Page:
§. 3. To a heart that firmly believes the gospel, and views persons and things in the light of eternity, this is one of the most mournful considerations in the world. And indeed to such a one all the other calamities and evils of human nature appear trifles, when compared with this; the absence of real religion, and that contrariety to it which reigns in so many thousands of mankind. Let this be cured, and all the other evils will easily be borne; nay, good will be extracted out of them. But if this continue, it bringeth forth fruit unto death*; and in consequence of it, multitudes, who share the entertainments of an indulgent providence with us, and are at least allied to us

* Rom. vii. 5.

by the bond of the same common nature, must in a few years be swept away into utter destruction, and be plunged beyond redemption into everlasting burnings.

§. 4. I doubt not, but there are many, under those various forms of religious profession, which have so unhappily divided us in this nation, who are not only lamenting this in public, if their office in life calls them to an opportunity of doing it; but are likewise mourning before God in secret, under a sense of this sad state of things; and who can appeal to him that searches all hearts, as to the sincerity of their desires to revive the languishing cause of vital christianity and substantial piety. And, among the rest, the author of this treatise may with confidence say, it is this which animates him to the present attempt, in the midst of so many other cares and labours. For this, he is willing to lay aside many of those curious amusements in science which might suit his own private taste, and perhaps open a way for some reputation in the learned world. For this he is willing to wave the laboured ornaments of speech, that he may, if possible, descend to the capacity of the lowest part of mankind. For this he would endeavour to convince the judgment, and to reach the heart of every reader. And, in a word, for this, without any dread of the name of an enthusiast, whoever may at random throw it out upon the occasion, he would, as it were, enter with you into your closet, from day to day; and with all plainness and freedom, as well as seriousness, would discourse to you of the great things which he has learnt from the christian religion, and on which he assuredly knows your everlasting happiness to depend: that if you hitherto have lived without religion, you may now be awakened to the consideration of it, and may be instructed in its nature and importance; or that if you are already, through divine grace, experimentally acquainted with it, you may be assisted to make a farthe. progress.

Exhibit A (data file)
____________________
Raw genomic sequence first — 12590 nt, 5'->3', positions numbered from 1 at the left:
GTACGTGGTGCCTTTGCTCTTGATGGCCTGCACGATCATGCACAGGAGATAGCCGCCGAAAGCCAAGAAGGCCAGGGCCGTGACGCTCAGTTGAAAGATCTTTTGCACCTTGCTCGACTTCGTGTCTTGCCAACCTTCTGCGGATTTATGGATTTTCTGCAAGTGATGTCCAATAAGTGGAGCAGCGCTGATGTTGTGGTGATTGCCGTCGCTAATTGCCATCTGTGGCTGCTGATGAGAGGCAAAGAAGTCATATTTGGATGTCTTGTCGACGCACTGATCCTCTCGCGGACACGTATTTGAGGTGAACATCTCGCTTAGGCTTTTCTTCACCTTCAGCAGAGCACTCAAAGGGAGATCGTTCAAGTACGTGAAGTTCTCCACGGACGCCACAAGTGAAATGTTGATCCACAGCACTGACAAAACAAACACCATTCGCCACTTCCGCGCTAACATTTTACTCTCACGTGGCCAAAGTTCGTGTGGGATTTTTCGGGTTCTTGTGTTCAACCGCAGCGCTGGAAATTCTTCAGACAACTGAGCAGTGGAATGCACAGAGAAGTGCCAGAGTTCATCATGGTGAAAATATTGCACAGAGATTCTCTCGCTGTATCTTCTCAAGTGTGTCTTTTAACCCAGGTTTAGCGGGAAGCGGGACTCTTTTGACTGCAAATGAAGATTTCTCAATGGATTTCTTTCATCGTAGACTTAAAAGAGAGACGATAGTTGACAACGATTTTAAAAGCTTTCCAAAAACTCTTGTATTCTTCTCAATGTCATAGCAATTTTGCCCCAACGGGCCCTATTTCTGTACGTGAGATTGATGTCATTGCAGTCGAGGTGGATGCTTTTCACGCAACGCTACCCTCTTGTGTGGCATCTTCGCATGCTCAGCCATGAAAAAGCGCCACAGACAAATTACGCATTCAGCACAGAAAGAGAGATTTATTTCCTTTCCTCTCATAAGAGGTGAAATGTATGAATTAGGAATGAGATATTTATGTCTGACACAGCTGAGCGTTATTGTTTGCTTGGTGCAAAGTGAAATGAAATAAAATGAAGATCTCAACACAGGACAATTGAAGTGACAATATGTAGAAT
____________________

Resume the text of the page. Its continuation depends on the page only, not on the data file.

§. 5. But he earnestly intreats this favour of you, that as it is plainly a serious business we are entering upon, you would be pleased to give him a serious and attentive hearing. He intreats, that these addresses, and these meditations, may be pe. rused at leisure, and be thought over in retirement; and that you would do him and yourself the justice to believe the representations which are here made, and the warnings which are given, to proceed from sincerity and love; from an heart, which would not designedly give one moment's unnecessary pain to the meanest creature on the face of the earth, and much less